The high court, packed with sympathizers of the ousted president, appears to be engaged in a frontal legal assault on the Muslim Brotherhood, the once outlawed organization whose members swept to power in Parliament this spring and whose candidate was the front-runner for the presidency as well. The presidential election runoff is scheduled to go ahead Saturday and Sunday.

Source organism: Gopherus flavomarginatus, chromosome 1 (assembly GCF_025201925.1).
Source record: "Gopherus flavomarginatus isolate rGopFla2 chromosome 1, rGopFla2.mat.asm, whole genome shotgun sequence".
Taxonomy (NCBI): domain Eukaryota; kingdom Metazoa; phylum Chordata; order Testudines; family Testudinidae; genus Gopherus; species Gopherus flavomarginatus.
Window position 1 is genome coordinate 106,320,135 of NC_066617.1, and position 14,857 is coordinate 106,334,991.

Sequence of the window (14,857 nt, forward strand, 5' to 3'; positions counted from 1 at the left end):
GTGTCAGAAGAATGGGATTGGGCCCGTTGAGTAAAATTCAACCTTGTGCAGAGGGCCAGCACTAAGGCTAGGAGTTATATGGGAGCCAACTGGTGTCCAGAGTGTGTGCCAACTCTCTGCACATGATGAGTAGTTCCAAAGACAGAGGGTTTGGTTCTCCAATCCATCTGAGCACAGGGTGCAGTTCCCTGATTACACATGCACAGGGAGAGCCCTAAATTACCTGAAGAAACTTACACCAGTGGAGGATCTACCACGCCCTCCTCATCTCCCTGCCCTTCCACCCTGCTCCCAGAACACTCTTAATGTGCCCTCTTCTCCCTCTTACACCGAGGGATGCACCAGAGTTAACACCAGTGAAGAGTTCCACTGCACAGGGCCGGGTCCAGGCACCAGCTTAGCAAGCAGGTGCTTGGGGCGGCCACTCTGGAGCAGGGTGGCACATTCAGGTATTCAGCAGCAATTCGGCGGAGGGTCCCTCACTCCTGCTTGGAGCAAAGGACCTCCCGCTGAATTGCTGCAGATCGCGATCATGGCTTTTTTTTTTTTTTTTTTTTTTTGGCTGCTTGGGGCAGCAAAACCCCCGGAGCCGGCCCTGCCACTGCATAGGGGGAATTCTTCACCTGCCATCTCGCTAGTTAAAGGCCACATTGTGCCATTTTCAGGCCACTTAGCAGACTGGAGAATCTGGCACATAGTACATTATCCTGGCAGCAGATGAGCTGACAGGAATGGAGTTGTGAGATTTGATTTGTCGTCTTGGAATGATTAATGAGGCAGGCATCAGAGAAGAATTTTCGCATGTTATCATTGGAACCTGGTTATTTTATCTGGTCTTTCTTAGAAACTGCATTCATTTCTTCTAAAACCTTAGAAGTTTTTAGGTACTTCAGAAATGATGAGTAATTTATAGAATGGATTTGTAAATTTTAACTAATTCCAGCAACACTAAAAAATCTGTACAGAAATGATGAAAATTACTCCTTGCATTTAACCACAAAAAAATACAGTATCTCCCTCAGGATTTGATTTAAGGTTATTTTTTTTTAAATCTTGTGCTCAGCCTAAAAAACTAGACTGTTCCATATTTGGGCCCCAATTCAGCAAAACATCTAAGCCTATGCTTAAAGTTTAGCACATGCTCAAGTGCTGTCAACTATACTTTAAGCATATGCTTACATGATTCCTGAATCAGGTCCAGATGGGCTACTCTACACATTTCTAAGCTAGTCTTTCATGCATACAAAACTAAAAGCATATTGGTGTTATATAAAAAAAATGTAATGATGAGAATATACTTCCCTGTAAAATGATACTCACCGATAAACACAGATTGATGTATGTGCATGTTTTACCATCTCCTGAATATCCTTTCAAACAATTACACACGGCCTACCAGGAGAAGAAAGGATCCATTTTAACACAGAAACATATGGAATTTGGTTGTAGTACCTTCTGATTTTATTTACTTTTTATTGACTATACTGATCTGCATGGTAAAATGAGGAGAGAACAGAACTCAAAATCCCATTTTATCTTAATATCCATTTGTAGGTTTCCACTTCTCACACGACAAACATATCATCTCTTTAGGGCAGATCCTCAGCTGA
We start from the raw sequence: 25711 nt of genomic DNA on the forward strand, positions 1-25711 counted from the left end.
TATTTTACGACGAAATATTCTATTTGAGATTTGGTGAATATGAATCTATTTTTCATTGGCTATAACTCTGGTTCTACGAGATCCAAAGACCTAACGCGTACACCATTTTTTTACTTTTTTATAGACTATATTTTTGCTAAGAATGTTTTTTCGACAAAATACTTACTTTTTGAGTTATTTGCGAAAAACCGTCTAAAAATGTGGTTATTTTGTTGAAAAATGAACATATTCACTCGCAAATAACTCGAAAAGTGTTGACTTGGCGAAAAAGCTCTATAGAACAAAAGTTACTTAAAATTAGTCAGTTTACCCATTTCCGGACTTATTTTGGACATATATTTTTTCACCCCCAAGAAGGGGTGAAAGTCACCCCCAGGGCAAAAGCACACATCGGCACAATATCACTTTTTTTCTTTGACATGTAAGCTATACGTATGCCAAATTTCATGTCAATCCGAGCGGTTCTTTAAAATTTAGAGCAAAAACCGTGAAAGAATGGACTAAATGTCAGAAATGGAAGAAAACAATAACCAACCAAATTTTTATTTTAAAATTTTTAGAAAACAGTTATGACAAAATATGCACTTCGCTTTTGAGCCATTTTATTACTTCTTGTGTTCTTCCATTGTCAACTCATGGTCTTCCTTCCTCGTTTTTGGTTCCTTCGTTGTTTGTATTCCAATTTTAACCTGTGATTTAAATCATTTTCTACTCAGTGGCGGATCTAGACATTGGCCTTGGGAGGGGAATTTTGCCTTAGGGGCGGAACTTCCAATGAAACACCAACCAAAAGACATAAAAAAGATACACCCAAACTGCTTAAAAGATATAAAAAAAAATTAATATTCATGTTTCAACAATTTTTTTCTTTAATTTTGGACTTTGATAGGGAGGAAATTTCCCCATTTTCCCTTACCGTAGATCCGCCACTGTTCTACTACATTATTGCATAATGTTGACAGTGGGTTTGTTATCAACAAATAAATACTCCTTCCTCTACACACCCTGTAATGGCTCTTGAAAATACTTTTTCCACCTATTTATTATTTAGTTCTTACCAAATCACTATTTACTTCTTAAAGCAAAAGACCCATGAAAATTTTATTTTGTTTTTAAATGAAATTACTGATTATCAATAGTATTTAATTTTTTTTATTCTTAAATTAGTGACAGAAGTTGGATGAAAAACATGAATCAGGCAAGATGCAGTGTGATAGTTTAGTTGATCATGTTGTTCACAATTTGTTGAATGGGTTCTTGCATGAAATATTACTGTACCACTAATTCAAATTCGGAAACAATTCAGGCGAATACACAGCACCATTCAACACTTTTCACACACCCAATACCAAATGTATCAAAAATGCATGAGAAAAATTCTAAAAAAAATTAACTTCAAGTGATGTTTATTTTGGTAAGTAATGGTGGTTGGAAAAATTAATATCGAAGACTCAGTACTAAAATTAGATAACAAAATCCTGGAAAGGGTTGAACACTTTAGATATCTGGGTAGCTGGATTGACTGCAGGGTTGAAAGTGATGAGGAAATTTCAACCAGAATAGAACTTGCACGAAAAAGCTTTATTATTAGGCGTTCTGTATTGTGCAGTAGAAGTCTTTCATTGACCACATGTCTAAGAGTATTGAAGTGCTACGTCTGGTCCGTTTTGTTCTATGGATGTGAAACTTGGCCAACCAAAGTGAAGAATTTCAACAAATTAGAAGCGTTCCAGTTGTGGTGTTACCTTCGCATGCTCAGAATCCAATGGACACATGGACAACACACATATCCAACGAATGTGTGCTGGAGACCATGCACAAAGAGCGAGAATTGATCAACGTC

The ruling — which critics said amounted to a back-door coup — means that whoever emerges as the winner of the runoff scheduled for this weekend will take power without the check of a sitting Parliament and could even exercise some influence over the election of a future Parliament. It vastly compounds the stakes in the presidential race, raises questions about the ruling military council’s commitment to democracy, and makes uncertain the future of a constitutional assembly recently formed by the Parliament as well.